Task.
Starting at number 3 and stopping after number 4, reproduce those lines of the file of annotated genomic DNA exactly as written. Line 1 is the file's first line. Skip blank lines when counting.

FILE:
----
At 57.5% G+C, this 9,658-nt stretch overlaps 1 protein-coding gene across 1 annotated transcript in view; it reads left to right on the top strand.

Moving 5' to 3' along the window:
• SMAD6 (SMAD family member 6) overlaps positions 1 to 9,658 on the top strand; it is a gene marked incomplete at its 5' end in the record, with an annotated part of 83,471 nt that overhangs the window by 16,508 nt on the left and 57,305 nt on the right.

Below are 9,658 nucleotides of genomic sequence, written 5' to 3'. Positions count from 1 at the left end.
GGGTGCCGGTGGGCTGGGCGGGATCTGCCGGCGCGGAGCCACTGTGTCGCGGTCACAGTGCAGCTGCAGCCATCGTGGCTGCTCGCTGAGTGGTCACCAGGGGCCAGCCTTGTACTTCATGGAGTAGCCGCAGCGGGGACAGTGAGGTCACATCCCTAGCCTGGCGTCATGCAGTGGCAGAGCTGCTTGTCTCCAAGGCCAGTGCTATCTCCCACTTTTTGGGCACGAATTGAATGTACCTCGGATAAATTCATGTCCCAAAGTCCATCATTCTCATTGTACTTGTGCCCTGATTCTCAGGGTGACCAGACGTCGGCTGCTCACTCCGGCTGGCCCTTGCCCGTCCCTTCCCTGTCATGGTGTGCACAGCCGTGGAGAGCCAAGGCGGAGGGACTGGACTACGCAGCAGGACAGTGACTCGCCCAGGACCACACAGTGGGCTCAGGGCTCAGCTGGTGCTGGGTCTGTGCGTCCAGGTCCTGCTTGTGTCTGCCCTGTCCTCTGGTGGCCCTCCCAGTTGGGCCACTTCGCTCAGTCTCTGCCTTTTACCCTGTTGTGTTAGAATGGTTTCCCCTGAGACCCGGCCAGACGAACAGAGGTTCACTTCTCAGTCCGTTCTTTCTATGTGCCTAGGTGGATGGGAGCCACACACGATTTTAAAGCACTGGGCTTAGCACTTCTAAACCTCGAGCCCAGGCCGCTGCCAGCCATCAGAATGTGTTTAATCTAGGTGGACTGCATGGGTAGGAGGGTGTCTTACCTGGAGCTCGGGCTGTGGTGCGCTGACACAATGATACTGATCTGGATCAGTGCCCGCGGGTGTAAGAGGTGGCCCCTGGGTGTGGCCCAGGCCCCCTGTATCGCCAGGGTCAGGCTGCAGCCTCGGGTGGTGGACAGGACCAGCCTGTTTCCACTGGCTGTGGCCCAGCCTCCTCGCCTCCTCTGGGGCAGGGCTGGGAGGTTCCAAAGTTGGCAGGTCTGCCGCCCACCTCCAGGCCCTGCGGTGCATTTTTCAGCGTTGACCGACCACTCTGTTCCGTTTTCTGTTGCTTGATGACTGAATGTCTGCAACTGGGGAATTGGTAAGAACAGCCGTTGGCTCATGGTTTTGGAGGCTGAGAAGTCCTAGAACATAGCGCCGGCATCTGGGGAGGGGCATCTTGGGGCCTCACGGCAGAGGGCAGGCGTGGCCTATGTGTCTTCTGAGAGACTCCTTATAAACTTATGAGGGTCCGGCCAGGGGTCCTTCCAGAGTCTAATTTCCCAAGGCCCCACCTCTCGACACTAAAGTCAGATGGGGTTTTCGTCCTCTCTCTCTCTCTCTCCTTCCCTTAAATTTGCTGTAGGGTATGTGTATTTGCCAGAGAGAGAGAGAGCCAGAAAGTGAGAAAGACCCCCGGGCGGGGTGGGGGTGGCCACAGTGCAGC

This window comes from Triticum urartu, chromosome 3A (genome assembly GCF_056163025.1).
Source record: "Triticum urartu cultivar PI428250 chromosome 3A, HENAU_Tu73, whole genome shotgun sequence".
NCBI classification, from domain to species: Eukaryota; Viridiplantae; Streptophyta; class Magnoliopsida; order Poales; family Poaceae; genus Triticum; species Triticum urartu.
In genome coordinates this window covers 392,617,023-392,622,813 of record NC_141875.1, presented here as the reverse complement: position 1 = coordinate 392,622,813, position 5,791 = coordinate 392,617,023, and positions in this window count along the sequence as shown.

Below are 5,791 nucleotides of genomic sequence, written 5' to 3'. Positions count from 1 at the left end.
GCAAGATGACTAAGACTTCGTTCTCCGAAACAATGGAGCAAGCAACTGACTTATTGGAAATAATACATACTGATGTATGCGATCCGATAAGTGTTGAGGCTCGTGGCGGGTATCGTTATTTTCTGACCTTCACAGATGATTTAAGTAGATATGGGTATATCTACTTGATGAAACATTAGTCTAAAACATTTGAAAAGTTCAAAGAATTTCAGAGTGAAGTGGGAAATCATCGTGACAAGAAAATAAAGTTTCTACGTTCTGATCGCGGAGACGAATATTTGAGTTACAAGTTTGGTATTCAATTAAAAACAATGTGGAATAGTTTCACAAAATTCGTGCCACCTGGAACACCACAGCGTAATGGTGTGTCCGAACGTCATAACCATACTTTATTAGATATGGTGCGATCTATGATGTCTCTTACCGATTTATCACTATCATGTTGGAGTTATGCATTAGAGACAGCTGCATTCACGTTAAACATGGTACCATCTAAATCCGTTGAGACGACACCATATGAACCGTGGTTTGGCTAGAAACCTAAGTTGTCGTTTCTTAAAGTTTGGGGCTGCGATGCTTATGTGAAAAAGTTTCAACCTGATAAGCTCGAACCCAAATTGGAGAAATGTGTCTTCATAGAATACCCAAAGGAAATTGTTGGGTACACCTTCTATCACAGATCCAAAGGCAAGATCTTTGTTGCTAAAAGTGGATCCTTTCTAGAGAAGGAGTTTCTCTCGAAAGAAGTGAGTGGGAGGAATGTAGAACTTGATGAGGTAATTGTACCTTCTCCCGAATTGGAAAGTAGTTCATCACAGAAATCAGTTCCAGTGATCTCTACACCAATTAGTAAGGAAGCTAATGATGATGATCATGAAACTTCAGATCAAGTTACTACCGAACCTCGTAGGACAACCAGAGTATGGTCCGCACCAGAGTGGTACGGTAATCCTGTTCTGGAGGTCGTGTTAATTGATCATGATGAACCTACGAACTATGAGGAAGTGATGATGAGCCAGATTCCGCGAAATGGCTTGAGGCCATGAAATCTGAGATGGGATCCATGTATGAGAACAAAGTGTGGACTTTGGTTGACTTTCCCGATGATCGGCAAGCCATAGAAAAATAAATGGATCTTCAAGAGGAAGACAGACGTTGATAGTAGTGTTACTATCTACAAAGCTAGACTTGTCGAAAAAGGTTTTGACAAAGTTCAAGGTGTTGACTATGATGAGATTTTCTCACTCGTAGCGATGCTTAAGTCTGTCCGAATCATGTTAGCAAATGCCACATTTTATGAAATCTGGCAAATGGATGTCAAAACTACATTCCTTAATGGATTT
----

• SMAD6 (SMAD family member 6) overlaps positions 1 to 9,658 on the top strand; it is a gene marked incomplete at its 5' end in the record, with an annotated part of 83,471 nt that overhangs the window by 16,508 nt on the left and 57,305 nt on the right.

Below are 9,658 nucleotides of genomic sequence, written 5' to 3'. Positions count from 1 at the left end.